Blown-in Insulation Explained: Arizona Insulation 101
Adding blown-in insulation to attics and wall cavities can reduce your electric bill by 15-25% or more.
What is blown-in insulation? Blown-in insulation, also known as blow in insulation, is a method of blowing or spraying insulation to fill gaps in walls, floors, and attics using an electric blower machine. Different methods may be used based on the type of insulation being applied.
Blown-in insulation offers a non-invasive way to add insulation to an existing home or structure. Your other option is to rip off existing interior drywall, install rolled fiberglass insulation, and then reapply a new layer of drywall.
Could your home or business benefit from blown-in insulation?
If you are already planning a major renovation that involves removing drywall, this might not be a bad idea. On the other hand, if you simply want to add insulation to an existing structure with as little hassle as possible, blown-in insulation is a better option.
Blown-in insulation can offer reduced settling over time and increased performance per square inch. Plus, it reduces energy costs in the summer and winter by maintaining a solid barrier between the inside of your home and exterior elements.
Blown-In Insulation for Cavity Walls: How It’s Done
1. A small hole is drilled into the wall near the ceiling, and another hole is drilled near the floor. Additional holes may be drilled around 16-inches apart.
2. The blowing machine is used to force insulation materials into the wall through pre-cut holes. Insulation moves through the space and fills in all gaps. Insulation professionals can pinpoint general locations where blockages and wires are located within the wall, this allows them to generate workarounds to produce the best results possible.
3. Lastly, holes in walls are filled with plastic plugs which can be painted over for a seamless appearance.
Blown-In Insulation for Attics: How It’s Done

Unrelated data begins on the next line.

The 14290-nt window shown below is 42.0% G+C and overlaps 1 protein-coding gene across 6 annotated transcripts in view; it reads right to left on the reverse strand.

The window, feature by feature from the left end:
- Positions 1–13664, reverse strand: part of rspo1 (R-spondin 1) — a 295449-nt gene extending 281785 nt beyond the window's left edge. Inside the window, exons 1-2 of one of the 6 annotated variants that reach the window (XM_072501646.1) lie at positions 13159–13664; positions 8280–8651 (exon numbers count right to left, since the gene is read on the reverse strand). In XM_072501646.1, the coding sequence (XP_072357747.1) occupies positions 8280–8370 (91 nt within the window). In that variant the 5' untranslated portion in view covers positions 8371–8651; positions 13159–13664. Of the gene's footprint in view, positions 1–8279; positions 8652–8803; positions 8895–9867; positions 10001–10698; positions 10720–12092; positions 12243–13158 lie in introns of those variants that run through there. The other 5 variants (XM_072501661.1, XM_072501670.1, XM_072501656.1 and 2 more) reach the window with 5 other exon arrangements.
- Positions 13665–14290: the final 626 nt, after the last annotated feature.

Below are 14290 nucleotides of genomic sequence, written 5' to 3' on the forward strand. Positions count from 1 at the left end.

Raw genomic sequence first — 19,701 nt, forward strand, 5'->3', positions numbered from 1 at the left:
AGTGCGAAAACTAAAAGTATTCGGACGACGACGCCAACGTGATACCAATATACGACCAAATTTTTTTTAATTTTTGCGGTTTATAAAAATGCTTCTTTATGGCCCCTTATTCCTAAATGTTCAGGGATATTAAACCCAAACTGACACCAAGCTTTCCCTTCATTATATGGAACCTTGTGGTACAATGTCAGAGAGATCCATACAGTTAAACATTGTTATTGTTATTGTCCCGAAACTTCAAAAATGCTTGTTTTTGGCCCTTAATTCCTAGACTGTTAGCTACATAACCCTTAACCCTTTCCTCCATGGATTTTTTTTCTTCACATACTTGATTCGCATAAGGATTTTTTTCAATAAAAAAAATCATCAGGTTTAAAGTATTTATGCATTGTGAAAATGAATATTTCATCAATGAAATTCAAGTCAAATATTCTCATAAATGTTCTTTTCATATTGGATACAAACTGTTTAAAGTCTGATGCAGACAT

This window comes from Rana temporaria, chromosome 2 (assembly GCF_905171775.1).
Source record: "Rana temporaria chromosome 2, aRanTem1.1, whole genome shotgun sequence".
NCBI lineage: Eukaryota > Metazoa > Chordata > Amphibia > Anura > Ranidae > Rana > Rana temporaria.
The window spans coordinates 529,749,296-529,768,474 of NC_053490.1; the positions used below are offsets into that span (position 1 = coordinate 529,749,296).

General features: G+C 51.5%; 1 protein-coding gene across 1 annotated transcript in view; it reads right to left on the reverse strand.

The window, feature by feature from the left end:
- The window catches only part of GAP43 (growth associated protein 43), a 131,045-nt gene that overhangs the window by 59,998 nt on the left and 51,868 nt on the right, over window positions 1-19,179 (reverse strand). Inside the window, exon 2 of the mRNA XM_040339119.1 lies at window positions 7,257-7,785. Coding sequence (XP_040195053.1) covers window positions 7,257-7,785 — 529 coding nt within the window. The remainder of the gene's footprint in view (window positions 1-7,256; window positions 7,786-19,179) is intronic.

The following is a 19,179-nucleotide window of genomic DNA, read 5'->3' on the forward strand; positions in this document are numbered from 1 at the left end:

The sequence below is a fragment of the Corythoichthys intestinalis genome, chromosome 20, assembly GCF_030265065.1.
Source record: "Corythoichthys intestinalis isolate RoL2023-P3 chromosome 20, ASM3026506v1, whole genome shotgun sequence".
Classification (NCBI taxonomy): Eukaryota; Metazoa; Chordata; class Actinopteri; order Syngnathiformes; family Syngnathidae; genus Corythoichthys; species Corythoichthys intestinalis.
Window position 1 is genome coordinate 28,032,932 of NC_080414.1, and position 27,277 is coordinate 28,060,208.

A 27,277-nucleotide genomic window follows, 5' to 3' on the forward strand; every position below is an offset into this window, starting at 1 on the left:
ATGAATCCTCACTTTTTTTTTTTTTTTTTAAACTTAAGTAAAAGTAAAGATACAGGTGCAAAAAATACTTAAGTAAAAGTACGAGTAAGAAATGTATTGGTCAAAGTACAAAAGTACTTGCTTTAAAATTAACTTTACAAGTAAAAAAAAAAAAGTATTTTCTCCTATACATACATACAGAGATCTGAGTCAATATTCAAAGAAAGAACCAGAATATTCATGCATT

When installing blown-in insulation to attics, a professional moves all around the space to create an even layer of insulation. Installing blown-in insulation requires almost as much movement as rolling out batts. But, unlike batt insulation, blown-in insulation readily settles around barriers in the attic (more on that in a moment).
Additional measures taken to ensure the best results for attic insulation in Arizona:
Air leaks are sealed—including gaps near plumping pipes, holes around electrical wires, etc.
Add or repair existing vent chutes
Seal and insulate access to the attic to prevent air leaks and stop insulation from falling through the attic hatch.
Create reference lines based on blown-in insulation levels to ensure even coverage throughout the space.
The Benefits of Blown-in Fiberglass
Fiberglass is a type of insulation that can be applied using a blower machine. Fiberglass, as its name suggests, is made from a loose-fill fiberglass (glass fragments/and or sand). It is well suited for wall cavities and attics.
Most insulation faces serious consequence after exposure to moisture. It takes a long time for materials to dry out, leading to mold and other issues. Fiberglass insulation is excellent at resolving these issues. In fact, CertainTeed fiberglass insulation is made from “virgin fiberglass” that does not absorb moisture and is resistant to rot.
What about blown-in cellulose?
There are two different types of insulation used for blown-in insulation, fiberglass and cellulose. Each offer unique advantages and disadvantages with similar R-Value per inch. Fiberglass is created out of old glass or sand. Cellulose is made from recycled newspapers treated with fire-resistant chemicals.
Over time, cellulose tends to settle more than fiberglass, thus reducing its total R-Value. Settling must be accounted for during installation of cellulose insulation to determine appropriate R-Value.
What are the benefits of blown-in insulation vs. fiberglass batts?
Fiberglass batts are sheets of fiberglass installed piece-by-piece. Using a blower to add chopped fiberglass into open framing cavities tends to produce better results in terms of full coverage than applying batts. This is largely because sheets of insulation are not flexible to accommodate obstructions like electrical boxes, wiring, etc. Blown-in insulation moves all around and settles nicely around obstacles and odd-shaped cavities.
DIY Blown-in Insulation: Is it a good idea?
Blowing attic insulation is a dirty and sweaty job that could take as long as 2 days—even if you talk someone into helping you. It’s best to have 2 people; one to prep the space and the other to blow the insulation. Plus, to reap the full benefits requires proper equipment and experience.
Not to mention, there’s always room for error. Common mistakes made during DIY insulation installation:
Accidently stepping through the roof of a home (special precautions must be taken, such as using a piece of plywood as a platform to safely navigate between ceiling joists)
Failing to add adequate insulation near the edges of attic space
Improper or lack of sealing prior to adding insulation
Blown-in attic insulation might be more affordable than you think!
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